I am a great estimator of Terry Tao and a reader of his blog. Tao is a Fields medalist and one of the greatest living mathematicians. Relying on such a giant authority may give someone the feeling of being a kind of dwarf trying to be listened around. Anyhow I will try. Terry come out with an intervention in Wikipedia here claiming:

“It may be relevant to point out that one of the references cited in the disputed section [3] has a significant error in it, despite being published. Namely, in the proof of Theorem 1, the author is assuming that an extremum A for the Yang-Mills action for a special class of connections (namely those in which and all other components vanish) is necessarily an extremum for the Yang-Mills action for all other connections also, but this is not the case (just because , for instance, for A’ of this special form, does not imply that for general A’). Since one needs to be an extremiser (or critical point) in the space of all connections in order to be a solution to the Yang-Mills equations, the mapping provided in Theorem 1 has not been shown to actually produce solutions to the Yang-Mills equation (and I suspect that if one actually checks the Yang-Mills equation for this mapping, that one will not in fact get such a solution). Terry (talk) 20:32, 28 February 2009 (UTC)”

This claim of mistake by my side contains a misinterpretation of the mapping theorem. If the theorem would claim that this is true for all connections, as Terry says, it would be istantaneously false. I cannot map a scalar field on all the Y-M connections (think of chaotic solutions). The theorem simply states that there exists a class of solutions of the quartic scalar field that are also solution for the Yang-Mills equations and this can be easily proved by substitution (check Smilga’s book) and Tao is proved istantaneously wrong. So now, what is the point? I have a class of Yang-Mills solutions that Tao is claiming are not. But whoever can check by herself that I am right. So, is Terry wrong?

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I think you’ve misunderstood what Terry is getting at…

Whereas you can certainly find a set of solutions of a theory by substituting an ansatz into the *equations of motion*, you can’t do this with the action. The reason is that for a field configuration to be a solution the action must be stationary with respect to all infinitesimal variations of the fields, not just those which conform to your ansatz. But if you carry out your substitution and end up with your action written in terms of phi, and then derive an EOM from this, the action will only be stationary with respect to variations of phi. That means, in terms of the original variables, that the action will be invariant with respect to variations of A which still satisfy your ansatz. This is a necessary but not sufficient condition for the A you obtain from your phi to satisfy the YM EOM.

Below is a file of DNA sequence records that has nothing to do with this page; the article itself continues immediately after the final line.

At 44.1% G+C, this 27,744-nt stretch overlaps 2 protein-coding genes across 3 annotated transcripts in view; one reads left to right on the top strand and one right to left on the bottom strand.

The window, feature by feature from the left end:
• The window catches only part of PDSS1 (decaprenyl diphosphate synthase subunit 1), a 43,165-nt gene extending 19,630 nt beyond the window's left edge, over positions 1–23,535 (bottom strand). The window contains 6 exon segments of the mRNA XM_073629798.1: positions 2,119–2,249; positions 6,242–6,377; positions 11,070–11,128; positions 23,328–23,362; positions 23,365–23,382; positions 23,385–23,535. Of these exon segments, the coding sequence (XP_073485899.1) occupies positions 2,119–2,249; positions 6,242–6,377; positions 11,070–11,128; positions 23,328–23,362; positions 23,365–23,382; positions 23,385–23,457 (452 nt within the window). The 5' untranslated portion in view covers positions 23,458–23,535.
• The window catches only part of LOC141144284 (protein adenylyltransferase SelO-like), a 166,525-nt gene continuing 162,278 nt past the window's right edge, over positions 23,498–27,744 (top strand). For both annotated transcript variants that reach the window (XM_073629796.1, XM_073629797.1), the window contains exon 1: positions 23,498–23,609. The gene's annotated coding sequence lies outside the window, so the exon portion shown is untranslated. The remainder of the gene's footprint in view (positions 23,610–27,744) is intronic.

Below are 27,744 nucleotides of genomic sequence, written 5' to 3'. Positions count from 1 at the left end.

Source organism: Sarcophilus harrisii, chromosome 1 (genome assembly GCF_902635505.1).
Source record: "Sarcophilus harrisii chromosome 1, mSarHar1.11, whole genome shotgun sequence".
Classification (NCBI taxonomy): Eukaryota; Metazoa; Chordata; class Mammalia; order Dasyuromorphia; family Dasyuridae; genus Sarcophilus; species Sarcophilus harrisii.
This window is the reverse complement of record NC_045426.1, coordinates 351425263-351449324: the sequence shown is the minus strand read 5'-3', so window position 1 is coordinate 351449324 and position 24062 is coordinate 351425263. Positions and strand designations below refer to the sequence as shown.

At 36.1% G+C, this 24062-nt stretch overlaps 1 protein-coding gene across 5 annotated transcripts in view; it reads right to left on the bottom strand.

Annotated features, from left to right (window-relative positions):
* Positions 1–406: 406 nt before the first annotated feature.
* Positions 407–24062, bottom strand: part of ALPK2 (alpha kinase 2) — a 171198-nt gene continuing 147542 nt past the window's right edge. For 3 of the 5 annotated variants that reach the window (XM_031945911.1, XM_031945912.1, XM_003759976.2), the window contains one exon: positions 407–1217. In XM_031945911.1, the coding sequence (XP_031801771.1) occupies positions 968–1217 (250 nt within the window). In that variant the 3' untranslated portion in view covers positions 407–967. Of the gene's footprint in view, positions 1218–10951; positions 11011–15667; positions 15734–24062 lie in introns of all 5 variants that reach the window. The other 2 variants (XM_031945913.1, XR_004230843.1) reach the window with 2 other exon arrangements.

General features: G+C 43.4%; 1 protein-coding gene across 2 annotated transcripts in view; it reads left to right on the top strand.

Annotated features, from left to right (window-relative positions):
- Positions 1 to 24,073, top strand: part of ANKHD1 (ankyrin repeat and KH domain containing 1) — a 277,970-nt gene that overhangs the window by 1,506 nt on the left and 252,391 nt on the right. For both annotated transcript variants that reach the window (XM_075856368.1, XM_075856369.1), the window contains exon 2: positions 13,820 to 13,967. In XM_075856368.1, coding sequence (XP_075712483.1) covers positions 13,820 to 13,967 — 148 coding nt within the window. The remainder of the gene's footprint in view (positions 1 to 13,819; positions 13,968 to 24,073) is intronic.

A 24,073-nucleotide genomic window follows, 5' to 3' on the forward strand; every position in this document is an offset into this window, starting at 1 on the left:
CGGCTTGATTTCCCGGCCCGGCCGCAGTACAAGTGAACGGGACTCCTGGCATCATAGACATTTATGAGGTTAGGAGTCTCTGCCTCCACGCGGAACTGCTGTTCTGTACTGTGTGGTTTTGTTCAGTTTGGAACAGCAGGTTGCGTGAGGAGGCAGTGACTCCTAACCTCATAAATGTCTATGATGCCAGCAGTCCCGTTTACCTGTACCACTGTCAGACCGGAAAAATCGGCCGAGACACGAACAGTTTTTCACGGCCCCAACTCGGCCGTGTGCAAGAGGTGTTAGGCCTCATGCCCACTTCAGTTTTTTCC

Another loose way of saying it would be that restricting to a set of solutions and finding a stationary point don’t commute.

(I hope that makes sense! What do you think?)

Anyway for this reason I think the proof you give in your paper is invalid. Also the result you get seems to be wrong for the reason Terry points out on the Wikipedia page (i.e. look at the YM eqn with a=1,v=2…)

Does Smilga really give the exact result you state? Could you quote the passage?

thank you for explaining this. I am not saying that Tao’s argument is untrue (I never heard wrong statements by him). The point is that for my proof I need a restrict class of integrable solutions and this class indeed exists and all the argument does hold. The point is, how one could change the demonstration of the theorem to get the proof straight? I can simply restate this theorem saying that a class of solutions exists that are commons to both theories and this is easily obtained by substitution. SO, I think that Terry’s criticism is just a mathematical subtlety that does not apply in this case.

I am somewhat shocked how one can lose elementary ways to verify a result. Indeed, Terry claims that such solutions could not exist! This is blatantly false.

ciao Marco,
ti seguo con interesse e mi piace il tuo blog, ma qui a me sembra che Tao abbia ragione. Nel teorema 1 del tuo paper tu dimostri che l’azione di YM per *una certa classe di connessioni* è uguale all’azione del campo scalare con il potenziale quartico. Questo è chiaramente corretto. L’errore consiste nel passo successivo che metti in evidenza nelle due righe dopo la dimostrazione del teorema, dicendo che dato che le azioni sono uguali allora una soluzione del campo scalare è anche una soluzione delle equazioni di YM. Questo è falso, perchè potrebbe esserci un’altra connessione che non rientra nella classe che tu hai definito e che estremizza l’azione, e allora QUELLA connessione sarebbe soluzione delle equazioni di YM e non la corrispondente soluzione di campo scalare. Quando Tao parla di connessioni che non corrispondono, non parla di *soluzioni* che non corrispondono, ma di configurazioni della connessione sulla quale agisce il funzionale dell’azione che non sono “coperte” dalle corrispondenti configurazioni (non soluzioni) del campo scalare che tu fai variare alla ricerca dell’estremo. E in effetti ti mostra anche che quella che tu affermi essere una soluzione alle equazioni di YM in effetti non lo è.

Well, it depends on whether you have an independent proof that it is actually a solution.

If your only “proof” is that it extremizes the action within a limited class of configurations, those that satisfy additional conditions, then the “proof” is clearly false and it should be expected that the “solution” is actually not a solution and Terry is correct in the strongest possible sense. ;-)

the independent proof is simply to avoid to use functionals and variational principles and working with equations of motion. In this case I am easily proved right. But I cannot always map such scalar field solutions and this is where Tao’s criticism applies correctly.